The Class Selector PHB and DSCP Values

RFC 2475, which defines DiffServ, became an RFC in December 1998. Even today, some QoS features in IOS do not support DiffServ! Some QoS features will never support DiffServ, because newer, better tools that can do the same thing may have been introduced. All tools that support Cisco's strategic direction for QoS configuration, using the Modular QoS command-line interface (MQC), support DSCP. However, depending on the tools you need to use, and the IOS revisions you use in your network, you may not be able to use only tools that support DiffServ.

So how does the lack of DiffServ support affect a network based on the DiffServ model? With a well-chosen binary value in the DSCP field, PHBs performed by QoS tools can react to the whole DSCP, or just the first 3 bits, with good effect. Consider Figure 2-17. The DSCP values are marked near the edge. R1 performs PHBs based on the DSCP value, and R2 performs PHBs based on what it thinks is IP precedence, but is really just the first 3 bits of the DSCP.

Figure 2-17 Supporting IP Precedence in a DiffServ Domain

Figure 2-17 Supporting IP Precedence in a DiffServ Domain

Classs Selector And Dscp Values
301
DSCP = CS1: Behavior Aggregate of Flows to Web Server

DSCP

= CS2: Behavior Aggregate of Flows to Serverl FTP Server

->

DSCP

= CS3: Behavior Aggregate of Lots of VoIP Payload Flows

DSCP

= CS4: Behavior Aggregate of VoIP Signaling Traffic

-►

The figure lists text telling us that R1 only reacts to DSCP, R2 only reacts to precedence, and R3 has tools that react to both. A QoS tool without DS support may just look at precedence, whereas other QoS tools can look at the DSCP field. The DSCP values marked in this figure were designed to provide backwards-compatability with the IP Precedence field. Table 2-14 lists the DSCP values specifically designed for backwards-compatability. (Note: DiffServ calls DSCP values used for backwards-compatibility with IP Precedence "class selectors.")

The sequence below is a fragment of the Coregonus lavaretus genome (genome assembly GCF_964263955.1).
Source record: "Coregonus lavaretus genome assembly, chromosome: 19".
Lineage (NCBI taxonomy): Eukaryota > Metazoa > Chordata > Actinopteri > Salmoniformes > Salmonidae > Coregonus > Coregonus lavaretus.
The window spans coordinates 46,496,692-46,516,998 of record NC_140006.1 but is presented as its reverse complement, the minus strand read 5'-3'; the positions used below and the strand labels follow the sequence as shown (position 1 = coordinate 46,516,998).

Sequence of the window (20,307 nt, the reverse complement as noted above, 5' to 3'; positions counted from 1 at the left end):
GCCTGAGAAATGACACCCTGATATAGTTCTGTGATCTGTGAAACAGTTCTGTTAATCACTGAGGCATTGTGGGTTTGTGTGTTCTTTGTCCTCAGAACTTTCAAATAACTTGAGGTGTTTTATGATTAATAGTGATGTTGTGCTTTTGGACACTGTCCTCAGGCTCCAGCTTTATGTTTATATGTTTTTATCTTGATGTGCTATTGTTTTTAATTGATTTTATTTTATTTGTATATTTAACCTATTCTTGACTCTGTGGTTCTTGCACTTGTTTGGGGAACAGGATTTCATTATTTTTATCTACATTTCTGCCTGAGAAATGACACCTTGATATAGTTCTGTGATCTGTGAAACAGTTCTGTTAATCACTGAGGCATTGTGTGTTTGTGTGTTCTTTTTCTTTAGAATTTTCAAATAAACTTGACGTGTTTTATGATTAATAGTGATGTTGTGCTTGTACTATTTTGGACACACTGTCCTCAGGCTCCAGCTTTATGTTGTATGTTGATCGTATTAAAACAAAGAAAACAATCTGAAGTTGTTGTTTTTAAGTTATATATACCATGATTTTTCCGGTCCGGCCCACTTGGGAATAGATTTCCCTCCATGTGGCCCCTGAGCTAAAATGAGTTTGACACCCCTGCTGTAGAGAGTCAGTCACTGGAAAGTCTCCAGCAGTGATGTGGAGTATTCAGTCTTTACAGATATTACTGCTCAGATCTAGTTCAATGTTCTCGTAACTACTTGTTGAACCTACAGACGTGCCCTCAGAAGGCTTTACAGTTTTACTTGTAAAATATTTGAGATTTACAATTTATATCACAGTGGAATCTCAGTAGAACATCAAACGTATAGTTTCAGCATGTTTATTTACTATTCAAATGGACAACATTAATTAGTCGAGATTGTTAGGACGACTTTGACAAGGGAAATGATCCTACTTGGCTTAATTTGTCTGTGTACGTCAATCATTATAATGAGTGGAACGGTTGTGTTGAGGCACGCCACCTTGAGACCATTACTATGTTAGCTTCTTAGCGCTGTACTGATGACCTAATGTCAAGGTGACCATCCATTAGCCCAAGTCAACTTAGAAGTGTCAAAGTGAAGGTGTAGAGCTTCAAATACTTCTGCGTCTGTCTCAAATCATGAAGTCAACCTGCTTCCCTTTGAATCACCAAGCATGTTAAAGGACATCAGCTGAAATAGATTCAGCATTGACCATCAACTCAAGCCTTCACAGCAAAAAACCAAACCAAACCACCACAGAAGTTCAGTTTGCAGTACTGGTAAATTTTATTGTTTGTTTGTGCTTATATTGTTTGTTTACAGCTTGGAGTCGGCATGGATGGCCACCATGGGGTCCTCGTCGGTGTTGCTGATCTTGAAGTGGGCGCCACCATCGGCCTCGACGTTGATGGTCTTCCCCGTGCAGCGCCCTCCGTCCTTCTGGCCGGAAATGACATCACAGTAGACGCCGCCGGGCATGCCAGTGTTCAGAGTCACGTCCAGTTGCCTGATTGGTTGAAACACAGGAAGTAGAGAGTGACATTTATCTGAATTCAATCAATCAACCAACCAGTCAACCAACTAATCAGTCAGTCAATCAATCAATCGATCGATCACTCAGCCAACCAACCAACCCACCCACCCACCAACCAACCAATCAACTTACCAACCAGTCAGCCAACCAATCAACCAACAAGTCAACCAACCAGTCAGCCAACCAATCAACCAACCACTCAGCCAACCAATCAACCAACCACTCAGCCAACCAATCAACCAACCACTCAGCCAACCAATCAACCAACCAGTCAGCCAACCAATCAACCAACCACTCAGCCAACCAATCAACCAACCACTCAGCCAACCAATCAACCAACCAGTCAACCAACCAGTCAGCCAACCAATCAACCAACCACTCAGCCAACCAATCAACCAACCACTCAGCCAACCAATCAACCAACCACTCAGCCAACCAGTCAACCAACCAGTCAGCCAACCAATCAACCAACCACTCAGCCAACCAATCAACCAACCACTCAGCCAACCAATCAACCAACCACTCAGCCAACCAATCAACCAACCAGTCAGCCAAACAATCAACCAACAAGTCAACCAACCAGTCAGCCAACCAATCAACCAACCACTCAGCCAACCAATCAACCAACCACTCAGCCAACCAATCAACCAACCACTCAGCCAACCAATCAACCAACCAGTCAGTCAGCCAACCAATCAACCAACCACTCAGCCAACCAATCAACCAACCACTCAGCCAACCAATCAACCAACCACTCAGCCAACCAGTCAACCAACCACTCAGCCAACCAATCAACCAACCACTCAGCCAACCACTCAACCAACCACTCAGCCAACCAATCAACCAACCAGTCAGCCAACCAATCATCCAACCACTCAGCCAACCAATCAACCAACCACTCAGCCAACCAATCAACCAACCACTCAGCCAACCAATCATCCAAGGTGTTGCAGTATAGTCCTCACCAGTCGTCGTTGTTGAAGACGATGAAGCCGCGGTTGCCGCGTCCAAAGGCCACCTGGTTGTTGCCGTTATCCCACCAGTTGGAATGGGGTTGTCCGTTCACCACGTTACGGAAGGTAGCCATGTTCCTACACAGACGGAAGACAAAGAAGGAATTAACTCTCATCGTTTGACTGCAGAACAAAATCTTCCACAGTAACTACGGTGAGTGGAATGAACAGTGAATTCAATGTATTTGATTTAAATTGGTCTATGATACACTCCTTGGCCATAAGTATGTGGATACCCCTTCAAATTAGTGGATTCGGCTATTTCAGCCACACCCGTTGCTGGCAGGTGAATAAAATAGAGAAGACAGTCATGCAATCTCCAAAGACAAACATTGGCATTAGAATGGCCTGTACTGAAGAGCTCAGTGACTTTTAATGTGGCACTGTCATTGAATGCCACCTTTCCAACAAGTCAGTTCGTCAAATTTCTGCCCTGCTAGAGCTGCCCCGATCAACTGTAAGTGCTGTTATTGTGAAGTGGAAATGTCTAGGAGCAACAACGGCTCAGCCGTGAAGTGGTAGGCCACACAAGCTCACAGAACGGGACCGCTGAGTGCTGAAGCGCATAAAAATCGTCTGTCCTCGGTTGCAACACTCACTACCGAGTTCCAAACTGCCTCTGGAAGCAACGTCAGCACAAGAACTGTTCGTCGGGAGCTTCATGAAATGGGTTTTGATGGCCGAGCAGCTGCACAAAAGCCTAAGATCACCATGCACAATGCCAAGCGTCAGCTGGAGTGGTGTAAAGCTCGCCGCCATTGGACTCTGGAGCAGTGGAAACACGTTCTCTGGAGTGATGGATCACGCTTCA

Table 2-14 Default and Class Selector DSCP Values

Name of DSCP Class Selector Values Used by IOS

Binary Values of DSCP

Equivalent Precedence Value (Decimal)

Default

000000

0

CS1

001000

1

CS2

010000

2

CS3

011000

3

CS4

100000

4

CS5

101000

5

CS6

110000

6

CS7

111000

7

The names of the code points in Table 2-14 match parameters found on IOS DiffServ-compliant classification commands. Because an "all-zeros" DSCP called "default" was already defined, there was no need to create a CS0 DSCP name.

The names of the code points in Table 2-14 match parameters found on IOS DiffServ-compliant classification commands. Because an "all-zeros" DSCP called "default" was already defined, there was no need to create a CS0 DSCP name.

The class selector PHB and DSCP values defined by DiffServ are listed in Table 2-14. These DSCP values provide backward compatibility with precedence. By examining the first 3 bits in each binary DSCP value in the table, you can see that these 8 DSCP values match the 8 different values that can be encoded in the 3-bit Precedence field. Any router looking instead for the Precedence field will just find the first 3 bits of the DSCP field. And just like with IP precedence, the CS DSCP values all imply that the bigger the binary number, the better the PHB.

Although DiffServ supplies the eight CS DSCP values for backward compatibility with IP precedence, many DSCP values actually provide backward compatibility. For instance, DSCP values decimal 8 through 15 all begin with the binary string 001 in the 6-bit DSCP field, making each of these 8 DSCP values compatible with IP precedence 1 (binary 001). In fact, there are 8 DSCP values that provide backward compatibility with every IP precedence value. Table 2-15 lists the values.